Last week, we discussed some of the tax effects of child support payments. Those considerations are very serious for some people who pay or receive child support. While it is true that child custody and child support go hand in hand, parents who are facing child custody and support issues should know that having to pay child support doesn’t depend on your ability to see the child and that being able to see your child doesn’t depend on paying child support.
We know that some parents who are unable to pay child support might think that they can’t see their child. Those parents might feel bad about not being able to financially support the child. That doesn’t mean that they have to run and stay away from their child. You can still see your child even if you don’t pay child support. Your child custody agreement remains in place even when you don’t pay child support.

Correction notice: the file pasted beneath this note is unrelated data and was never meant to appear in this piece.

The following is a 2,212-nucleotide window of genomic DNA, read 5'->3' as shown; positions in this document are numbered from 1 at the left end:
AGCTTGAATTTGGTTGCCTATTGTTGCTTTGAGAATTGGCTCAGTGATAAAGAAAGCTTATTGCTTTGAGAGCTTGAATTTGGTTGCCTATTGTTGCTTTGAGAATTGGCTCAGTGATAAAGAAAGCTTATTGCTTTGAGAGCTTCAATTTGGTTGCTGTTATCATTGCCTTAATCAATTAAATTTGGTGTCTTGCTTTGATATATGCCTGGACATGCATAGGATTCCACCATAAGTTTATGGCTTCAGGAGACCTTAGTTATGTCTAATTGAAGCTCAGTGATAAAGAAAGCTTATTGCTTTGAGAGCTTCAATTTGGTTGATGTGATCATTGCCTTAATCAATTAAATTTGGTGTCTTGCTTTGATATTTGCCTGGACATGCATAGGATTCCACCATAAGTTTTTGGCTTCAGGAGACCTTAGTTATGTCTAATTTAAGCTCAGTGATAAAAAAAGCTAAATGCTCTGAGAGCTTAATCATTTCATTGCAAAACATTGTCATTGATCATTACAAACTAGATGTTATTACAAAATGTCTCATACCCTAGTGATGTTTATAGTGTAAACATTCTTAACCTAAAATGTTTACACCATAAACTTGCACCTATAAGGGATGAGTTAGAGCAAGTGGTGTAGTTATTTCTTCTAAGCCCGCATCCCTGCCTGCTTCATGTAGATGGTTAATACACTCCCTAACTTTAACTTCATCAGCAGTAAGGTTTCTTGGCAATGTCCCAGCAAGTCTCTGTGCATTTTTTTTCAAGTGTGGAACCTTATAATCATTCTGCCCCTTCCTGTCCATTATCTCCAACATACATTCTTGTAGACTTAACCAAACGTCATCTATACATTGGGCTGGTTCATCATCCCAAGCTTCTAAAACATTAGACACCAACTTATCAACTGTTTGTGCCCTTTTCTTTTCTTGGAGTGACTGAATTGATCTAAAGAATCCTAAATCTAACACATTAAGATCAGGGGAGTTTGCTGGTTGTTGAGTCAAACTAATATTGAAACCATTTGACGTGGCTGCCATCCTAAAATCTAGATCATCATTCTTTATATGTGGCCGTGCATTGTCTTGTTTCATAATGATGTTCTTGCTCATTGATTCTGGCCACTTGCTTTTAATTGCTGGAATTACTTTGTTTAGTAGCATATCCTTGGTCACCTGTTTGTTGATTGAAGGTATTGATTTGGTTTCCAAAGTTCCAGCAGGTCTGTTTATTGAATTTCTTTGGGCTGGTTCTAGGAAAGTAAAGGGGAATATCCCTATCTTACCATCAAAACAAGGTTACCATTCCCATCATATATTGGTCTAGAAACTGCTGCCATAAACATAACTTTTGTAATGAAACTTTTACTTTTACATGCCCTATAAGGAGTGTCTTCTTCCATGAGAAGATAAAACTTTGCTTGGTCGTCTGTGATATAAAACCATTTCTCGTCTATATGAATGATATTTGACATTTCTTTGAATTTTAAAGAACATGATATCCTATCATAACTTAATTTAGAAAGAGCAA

That doesn’t mean that you should just stop paying child support. There are legal ramifications for not paying child support. Those can be very serious. If you are unable to pay your child support, you might need to seek a modification. You should do this quickly because modifications aren’t usually retroactive past the date of filing. We can help you learn about how to seek out a modification.
If you are the parent who is receiving child support, you shouldn’t keep your child away from a parent who isn’t paying child support. Your child still needs his or her other parent in their life. You can take legal action to try to get the other parent to pay, but those actions don’t mean you can keep the other parent and child from seeing each other.